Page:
Traditionally, friends and business don’t mix too well together. Speaking from experience, I can attest to some personal relationships that have become rather ‘strained’ in the past after having worked together. It’s an unfortunate but all-too-common reality that most of us are well aware of . . . unless you happen to be Google that is.
In a blatant attempt to push Google + into the top slot among jockeying social media outlets, the Google brass decided a few weeks ago to interlock their traditional search results with all sorts of ‘stuff’ culled from your own social network. Now off-hand this move might sound like a pretty good idea, but there’s a few points I need to make to illustrate how bad it actually is.
Google + Or Nothing – For many out there who are balking at what Google’s done to the way its search engine operates, it comes down to the issue of implementation. Instead of extracting content from many different social networks, Google’s new results will lean heavily on its own network, Google+. Despite the fact that Google + is gaining in popularity, it’s not the only social media network out there.
I’m a almost exclusive Facebook/Twitter user, but if I ‘Google’ say, hand-crafted Native American rugs, I’m only going to get results that my friends have shared via Google + on that subject. Okay, but what if all the really juicy information circulating around about where to find the best hand-crafted Native American rugs is being shared through Facebook, Twitter, Linked In, or Flicker? Then, according to Google’s brilliant new move, you miss out on it altogether . . . How much sense does that make? But there’s another thing that’s even more troubling than that . . .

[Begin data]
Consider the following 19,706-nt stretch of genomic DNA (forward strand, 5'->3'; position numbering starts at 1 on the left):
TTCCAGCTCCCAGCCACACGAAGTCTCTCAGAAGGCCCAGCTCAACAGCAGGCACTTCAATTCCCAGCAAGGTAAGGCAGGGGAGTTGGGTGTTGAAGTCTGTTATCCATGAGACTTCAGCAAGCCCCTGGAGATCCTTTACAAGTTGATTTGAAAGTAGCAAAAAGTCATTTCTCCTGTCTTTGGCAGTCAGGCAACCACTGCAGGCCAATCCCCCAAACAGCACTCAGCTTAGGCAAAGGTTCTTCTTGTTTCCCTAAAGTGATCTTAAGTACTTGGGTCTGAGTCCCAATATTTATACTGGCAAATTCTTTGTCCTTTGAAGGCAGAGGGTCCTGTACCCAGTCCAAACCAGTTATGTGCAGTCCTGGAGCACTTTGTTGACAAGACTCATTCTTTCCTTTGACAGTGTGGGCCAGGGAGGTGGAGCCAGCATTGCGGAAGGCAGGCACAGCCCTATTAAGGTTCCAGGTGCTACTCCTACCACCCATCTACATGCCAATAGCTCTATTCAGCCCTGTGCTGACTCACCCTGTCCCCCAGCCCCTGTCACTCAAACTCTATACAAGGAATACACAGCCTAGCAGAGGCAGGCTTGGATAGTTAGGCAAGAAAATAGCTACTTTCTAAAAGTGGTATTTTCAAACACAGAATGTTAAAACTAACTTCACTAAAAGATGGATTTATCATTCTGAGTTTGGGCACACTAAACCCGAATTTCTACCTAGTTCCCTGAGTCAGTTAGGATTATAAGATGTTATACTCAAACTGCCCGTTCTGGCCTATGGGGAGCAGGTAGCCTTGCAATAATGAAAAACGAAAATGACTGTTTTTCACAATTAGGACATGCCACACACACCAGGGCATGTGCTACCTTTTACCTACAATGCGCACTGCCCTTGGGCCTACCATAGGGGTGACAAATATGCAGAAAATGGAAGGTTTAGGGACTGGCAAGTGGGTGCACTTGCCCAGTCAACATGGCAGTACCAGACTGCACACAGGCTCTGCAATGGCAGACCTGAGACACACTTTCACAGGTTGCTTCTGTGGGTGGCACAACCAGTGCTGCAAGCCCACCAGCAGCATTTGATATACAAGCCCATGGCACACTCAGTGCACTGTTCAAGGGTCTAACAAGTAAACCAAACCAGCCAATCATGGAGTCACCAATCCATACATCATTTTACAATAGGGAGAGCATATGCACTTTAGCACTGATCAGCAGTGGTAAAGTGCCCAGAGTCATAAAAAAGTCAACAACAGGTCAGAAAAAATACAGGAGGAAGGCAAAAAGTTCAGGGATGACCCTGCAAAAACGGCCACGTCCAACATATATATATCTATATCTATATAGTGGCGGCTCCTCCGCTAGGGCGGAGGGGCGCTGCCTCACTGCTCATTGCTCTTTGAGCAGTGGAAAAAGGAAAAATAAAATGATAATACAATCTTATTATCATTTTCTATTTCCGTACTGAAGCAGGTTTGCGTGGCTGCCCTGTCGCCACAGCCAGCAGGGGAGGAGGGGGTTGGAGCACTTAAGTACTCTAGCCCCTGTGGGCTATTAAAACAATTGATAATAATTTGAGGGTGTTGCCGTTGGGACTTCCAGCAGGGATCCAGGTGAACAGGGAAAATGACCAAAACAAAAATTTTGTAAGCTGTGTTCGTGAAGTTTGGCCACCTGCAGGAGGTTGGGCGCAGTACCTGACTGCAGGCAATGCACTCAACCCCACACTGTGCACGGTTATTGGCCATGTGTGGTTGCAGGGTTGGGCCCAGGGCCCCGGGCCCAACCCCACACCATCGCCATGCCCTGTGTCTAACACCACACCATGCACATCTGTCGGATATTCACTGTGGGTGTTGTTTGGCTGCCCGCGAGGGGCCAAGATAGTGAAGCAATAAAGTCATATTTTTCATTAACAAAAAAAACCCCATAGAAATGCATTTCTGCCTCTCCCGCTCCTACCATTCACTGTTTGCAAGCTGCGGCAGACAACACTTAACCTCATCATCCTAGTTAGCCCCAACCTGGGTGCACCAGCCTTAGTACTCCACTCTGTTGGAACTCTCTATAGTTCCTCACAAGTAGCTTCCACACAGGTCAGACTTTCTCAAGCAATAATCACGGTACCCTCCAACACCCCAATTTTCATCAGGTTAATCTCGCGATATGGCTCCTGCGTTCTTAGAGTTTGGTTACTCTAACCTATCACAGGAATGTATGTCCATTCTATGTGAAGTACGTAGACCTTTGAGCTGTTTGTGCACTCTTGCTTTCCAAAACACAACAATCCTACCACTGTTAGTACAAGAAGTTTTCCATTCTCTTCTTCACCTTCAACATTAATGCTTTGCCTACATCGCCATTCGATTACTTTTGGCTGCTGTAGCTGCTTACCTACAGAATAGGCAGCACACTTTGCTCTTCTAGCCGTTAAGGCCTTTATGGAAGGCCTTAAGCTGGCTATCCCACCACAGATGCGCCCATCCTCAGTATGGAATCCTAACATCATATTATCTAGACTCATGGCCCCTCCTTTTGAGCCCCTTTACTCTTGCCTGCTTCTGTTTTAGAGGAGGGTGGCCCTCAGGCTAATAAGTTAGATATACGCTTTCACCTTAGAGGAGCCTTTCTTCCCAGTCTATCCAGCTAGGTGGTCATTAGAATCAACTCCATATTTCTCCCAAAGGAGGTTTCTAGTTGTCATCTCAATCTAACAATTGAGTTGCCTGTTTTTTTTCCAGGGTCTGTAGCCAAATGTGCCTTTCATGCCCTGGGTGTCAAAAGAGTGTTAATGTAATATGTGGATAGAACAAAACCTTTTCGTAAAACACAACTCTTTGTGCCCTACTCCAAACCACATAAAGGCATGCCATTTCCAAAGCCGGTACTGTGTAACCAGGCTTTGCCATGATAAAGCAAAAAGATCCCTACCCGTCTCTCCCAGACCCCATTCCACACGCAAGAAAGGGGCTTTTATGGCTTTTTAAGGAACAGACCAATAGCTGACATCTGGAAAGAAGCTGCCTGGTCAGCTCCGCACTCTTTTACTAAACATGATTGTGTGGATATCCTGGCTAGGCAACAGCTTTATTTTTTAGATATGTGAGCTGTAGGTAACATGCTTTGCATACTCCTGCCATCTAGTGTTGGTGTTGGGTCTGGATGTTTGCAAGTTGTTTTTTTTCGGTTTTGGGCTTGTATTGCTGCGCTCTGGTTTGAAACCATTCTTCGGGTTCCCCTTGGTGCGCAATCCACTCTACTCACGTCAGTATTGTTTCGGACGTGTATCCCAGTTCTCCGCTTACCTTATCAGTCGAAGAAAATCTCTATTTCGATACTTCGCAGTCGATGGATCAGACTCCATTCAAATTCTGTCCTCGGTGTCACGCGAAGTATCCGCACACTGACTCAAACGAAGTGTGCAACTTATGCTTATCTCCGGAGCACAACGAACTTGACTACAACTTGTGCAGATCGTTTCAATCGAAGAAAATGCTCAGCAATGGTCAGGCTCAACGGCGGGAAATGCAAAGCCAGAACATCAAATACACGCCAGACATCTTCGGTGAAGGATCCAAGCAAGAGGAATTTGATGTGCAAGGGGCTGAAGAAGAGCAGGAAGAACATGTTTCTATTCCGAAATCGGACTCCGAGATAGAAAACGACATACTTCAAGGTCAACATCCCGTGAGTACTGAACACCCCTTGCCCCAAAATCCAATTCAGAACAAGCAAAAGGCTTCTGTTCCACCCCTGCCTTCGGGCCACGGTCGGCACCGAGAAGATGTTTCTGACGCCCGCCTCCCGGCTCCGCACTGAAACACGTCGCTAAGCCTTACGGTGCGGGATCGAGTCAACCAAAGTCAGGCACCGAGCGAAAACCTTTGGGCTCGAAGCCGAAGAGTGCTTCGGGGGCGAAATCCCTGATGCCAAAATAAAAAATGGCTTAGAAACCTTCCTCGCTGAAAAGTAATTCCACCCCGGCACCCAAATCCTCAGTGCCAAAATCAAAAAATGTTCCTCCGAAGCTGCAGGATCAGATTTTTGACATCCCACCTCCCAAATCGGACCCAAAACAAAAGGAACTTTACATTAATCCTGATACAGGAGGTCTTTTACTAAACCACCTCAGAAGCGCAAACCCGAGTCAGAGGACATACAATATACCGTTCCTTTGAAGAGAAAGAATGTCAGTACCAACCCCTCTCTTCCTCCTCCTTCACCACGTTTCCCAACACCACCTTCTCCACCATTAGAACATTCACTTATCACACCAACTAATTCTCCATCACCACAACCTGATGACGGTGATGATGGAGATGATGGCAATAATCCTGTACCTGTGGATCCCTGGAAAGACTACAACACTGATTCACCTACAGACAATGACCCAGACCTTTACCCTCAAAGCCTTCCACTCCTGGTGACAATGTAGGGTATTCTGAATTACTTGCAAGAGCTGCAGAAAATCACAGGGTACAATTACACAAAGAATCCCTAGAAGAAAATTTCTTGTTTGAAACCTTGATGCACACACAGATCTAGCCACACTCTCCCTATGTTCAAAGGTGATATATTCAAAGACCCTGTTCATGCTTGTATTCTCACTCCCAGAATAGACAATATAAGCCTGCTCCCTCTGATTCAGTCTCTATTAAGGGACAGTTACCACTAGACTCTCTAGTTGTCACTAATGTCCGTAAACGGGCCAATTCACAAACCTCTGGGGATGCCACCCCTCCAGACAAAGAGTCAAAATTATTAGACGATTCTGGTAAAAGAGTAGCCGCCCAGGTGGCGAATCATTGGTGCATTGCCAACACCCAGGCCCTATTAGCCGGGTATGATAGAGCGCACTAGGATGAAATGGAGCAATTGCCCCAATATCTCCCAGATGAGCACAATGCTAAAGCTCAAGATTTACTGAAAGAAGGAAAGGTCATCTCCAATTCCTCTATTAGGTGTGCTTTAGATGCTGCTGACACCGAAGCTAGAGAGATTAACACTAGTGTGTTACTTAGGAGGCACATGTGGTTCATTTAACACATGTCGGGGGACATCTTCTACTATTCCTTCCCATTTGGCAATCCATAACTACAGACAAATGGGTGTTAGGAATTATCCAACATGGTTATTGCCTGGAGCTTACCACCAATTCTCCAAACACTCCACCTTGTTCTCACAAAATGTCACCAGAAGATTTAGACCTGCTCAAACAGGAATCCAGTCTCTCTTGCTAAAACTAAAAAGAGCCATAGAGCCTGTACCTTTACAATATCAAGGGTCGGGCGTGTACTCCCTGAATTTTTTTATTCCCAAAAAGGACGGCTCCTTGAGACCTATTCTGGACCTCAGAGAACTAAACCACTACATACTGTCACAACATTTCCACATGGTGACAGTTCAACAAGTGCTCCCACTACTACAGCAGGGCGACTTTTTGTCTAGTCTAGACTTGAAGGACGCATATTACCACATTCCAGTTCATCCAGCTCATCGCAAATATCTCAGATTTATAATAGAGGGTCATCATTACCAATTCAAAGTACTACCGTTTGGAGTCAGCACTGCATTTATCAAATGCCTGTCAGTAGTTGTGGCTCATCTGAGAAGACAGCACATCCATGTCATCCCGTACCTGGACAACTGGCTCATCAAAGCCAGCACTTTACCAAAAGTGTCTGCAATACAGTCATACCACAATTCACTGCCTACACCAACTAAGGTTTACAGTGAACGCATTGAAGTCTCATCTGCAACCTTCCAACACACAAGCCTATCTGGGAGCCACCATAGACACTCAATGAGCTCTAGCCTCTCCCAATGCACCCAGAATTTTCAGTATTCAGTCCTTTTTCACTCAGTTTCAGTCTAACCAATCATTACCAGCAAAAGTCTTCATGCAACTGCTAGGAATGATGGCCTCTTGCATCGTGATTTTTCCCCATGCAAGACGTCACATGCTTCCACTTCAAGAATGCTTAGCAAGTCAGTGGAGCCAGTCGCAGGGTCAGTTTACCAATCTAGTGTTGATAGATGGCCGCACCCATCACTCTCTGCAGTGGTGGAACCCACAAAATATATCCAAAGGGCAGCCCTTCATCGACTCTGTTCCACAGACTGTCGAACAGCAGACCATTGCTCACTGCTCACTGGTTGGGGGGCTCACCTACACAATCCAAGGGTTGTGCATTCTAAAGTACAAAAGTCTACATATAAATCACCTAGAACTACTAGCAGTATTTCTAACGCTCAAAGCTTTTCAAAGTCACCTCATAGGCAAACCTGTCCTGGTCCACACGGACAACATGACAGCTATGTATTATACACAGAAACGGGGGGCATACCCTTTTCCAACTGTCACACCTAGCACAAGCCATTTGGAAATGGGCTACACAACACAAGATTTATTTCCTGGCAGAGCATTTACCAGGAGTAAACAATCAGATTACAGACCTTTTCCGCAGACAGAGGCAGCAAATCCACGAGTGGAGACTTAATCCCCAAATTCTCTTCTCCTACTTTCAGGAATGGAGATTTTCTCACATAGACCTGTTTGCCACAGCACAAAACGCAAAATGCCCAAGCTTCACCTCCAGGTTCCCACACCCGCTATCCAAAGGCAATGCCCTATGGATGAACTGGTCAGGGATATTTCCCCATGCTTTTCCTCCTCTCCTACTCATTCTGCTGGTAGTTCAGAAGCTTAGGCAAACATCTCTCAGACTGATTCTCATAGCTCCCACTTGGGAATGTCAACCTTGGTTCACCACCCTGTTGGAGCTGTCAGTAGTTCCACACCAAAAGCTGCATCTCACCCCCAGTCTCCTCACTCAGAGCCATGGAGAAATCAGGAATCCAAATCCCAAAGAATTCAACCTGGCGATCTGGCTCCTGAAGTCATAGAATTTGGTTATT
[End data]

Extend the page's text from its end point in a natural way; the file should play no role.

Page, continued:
Friends And Search Engines Don’t ‘Mix’ – Getting back to my Native American rug example, what if my friends don’t know the first thing about these rugs to begin with? What sort of a Google search result would I generate then? The kind that would be limited just to what my friends knew about the topic. Come again?
In the past, when I Googled a specific topic, I got results that were based around the opinions and interests of ALL Internet users, not just my buddies. So in other words, if I was looking for the most spectacularly gorgeous hand-crafted Native American rug to buy for my wife, I’d have to ‘friend’ someone who knew about this subject first. Not only is this ridiculous, but it seems to go against the whole notion of what having access to a World Wide Web is all about. Full contact with everyone, not just my immediate, and admittedly, limited circle of friends.
Maybe I’m missing something here, but this whole Google idea doesn’t make a lot of sense to me. Or perhaps for the first time since the social media revolution exploded a few years ago, now’s the time when it doesn’t really pay to have friends anymore. Food for thought.